Alice Ozma's father read to her every night before bed for 3,218 days straight. "The Streak," as Ozma and her father, Jim Brozina, called it, began when Ozma was in fourth grade and didn't stop until the day she moved into her college dormitory when she was 18 years old. This significant, deeply odd, sometimes-embarrassing, often-inspiring accomplishment is chronicled by 23-year-old Ozma in a new memoir, "The Reading Promise: My Father and the Books We Shared."
In a sense, "The Reading Promise" is Ozma's explanation to herself — and the rest of the world — about just why she and her father, an elementary school librarian, kept it up. It started on a train when she was little. Brozina promised to read to Ozma every night for 100 days. After those days were over, they simply didn't want to stop. The bond of the ritual — the way it defined their days and nights, brought them together and helped them examine their lives — meant too much to them to give up. So they stuck with it until it became a sacred pact.
Their determination can be attributed to the fact that family life was not easy. Ozma's mother had a series of affairs before attempting suicide and abruptly leaving her father; her sister, Kath, studied abroad, remaining physically and emotionally distant for most of Ozma's young adulthood; and money was scarce. Brozina is the only stable figure in Ozma's world.
As memoirs go, the book is uneven, clearly written by a young woman still searching for her voice and somewhat afraid to probe the dark, unattractive corners of experience that make memoirs truly memorable. But as a record of love between a father and daughter — and a story about the importance of rituals in family life — Ozma's debut is touching.
If the book misses its mark, which it does, it's because Ozma fails to focus enough on the reality of her father's life. The last chapter, which is among the most fascinating in the book, is about her father's battle with his school district to keep his library stocked with books, which the district removed entirely. He is also forbidden to read aloud to students, a development that leaves him drained and unhappy. He eventually finds a way to keep reading aloud: at a home for senior citizens.
Despite his love of literature, the reader is left wondering what drove Brozina to continue the Streak even when Ozma's budding adolescence made it uncomfortable at times. For example, Ozma is involved in theater in high school, and her rehearsals often run late. One night, rehearsal drones on until almost midnight, at which point Brozina shows up and requests that Ozma be excused. Grumpy and exhausted, the director asks why she should be allowed to leave when everyone else must stay. Ozma cringes under the stage lights because she knows what's coming.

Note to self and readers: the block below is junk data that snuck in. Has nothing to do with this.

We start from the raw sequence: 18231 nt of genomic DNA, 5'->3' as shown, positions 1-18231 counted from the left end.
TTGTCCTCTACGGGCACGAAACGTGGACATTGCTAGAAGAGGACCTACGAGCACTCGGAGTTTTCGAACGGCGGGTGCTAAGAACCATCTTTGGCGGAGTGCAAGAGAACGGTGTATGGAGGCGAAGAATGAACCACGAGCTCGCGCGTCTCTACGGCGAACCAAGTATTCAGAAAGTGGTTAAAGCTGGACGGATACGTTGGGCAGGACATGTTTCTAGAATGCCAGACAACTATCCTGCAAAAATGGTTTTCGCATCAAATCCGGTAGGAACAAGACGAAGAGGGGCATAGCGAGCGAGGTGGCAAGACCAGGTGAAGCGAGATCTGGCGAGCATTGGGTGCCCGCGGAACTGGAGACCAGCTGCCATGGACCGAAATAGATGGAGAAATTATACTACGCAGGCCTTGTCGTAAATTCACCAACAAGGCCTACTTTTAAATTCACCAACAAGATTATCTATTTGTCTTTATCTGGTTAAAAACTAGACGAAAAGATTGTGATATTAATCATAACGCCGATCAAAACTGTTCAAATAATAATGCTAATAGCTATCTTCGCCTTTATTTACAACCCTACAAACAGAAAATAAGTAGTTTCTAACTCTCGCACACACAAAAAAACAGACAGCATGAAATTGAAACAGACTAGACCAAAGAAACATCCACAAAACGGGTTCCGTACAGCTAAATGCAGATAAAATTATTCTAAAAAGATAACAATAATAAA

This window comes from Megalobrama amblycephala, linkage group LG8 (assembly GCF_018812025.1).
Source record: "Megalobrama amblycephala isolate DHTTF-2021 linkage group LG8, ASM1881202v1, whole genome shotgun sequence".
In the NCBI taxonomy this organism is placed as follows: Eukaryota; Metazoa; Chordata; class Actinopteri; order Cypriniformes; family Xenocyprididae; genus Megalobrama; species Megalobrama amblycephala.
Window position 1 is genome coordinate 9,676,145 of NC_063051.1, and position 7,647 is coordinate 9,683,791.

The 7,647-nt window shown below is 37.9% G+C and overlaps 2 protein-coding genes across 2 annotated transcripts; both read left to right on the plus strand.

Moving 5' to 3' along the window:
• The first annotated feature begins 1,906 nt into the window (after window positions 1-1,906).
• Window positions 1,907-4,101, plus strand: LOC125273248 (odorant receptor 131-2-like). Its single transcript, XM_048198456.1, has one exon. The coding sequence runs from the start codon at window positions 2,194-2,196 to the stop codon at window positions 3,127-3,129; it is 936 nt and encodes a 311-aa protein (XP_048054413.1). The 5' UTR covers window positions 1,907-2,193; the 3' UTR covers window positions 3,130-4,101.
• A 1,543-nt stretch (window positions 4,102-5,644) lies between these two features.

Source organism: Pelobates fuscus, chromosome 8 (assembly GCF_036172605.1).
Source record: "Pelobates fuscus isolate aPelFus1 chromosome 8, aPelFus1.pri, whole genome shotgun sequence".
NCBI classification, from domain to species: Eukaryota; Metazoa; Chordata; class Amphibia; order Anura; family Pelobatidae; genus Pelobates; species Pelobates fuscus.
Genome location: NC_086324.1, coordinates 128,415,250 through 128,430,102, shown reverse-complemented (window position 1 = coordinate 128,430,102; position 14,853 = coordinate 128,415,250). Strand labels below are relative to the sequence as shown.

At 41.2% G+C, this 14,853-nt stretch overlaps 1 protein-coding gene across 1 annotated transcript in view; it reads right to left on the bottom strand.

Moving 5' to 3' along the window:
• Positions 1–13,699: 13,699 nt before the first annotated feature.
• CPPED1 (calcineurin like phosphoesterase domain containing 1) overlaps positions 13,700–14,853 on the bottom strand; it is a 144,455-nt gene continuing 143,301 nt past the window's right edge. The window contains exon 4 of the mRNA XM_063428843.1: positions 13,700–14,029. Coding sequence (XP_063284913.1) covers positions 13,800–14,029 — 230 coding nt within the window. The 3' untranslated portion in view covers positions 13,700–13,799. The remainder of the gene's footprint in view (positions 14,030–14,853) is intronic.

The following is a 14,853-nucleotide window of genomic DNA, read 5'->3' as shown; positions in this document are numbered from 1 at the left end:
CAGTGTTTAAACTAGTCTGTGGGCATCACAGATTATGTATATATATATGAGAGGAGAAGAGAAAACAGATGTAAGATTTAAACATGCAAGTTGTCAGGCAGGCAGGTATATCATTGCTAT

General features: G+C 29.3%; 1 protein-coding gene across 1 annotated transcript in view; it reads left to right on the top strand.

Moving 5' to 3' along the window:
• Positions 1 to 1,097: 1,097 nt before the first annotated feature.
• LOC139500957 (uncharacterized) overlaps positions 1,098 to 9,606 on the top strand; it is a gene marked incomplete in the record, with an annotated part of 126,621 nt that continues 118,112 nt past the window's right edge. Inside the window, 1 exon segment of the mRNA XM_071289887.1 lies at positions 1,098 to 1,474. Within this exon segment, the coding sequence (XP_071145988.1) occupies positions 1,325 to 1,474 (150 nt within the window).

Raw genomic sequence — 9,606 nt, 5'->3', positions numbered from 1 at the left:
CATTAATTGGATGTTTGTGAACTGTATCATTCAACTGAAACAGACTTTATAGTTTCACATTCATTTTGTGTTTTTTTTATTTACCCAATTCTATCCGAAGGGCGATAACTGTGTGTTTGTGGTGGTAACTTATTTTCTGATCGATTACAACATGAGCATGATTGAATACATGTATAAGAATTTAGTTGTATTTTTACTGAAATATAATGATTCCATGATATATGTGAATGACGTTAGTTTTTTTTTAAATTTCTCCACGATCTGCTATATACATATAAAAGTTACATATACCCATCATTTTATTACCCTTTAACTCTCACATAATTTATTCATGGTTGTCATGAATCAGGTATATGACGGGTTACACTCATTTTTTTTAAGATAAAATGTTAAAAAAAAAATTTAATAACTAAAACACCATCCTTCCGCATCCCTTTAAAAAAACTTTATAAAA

"I need to read to her by midnight," Brozina says.
Baffled, the director lets Ozma leave, and because she and Brozina know that they can't make it home by midnight, he reads a chapter of
's "Ten Little Indians" to her by the car. As the rest of the cast members leave the theater, they try not to look at the odd spectacle, and for a moment Ozma feels embarrassed by the Streak, and ashamed that she is embarrassed. Her father understands and reads as quickly as possible. For this she is grateful.
"I think the root of embarrassment is feeling totally misunderstood, wanting to explain yourself over and over but knowing that you won't make much sense to anyone even if you do. The Streak always posed that sort of problem," Ozma writes.
Brozina even goes so far as to censor certain books when he reads them to her, not because he is worried about Ozma, but because he is embarrassed for himself. At least that's the case when he cuts out entire passages of "Dicey's Song" by Cynthia Voigt, which chronicles the advent of menstruation and the growth of breasts in its young heroine. The anecdote stands as evidence that there is generally a reason why fathers stop reading to their daughters when they are still little.
Now, as a young woman just beginning her adult life, Ozma says her boyfriend tells her bedtime stories. It's a strange admission but one that, given Ozma's back story, seems strangely acceptable. Because of "The Reading Promise," the woman can stop explaining the girl.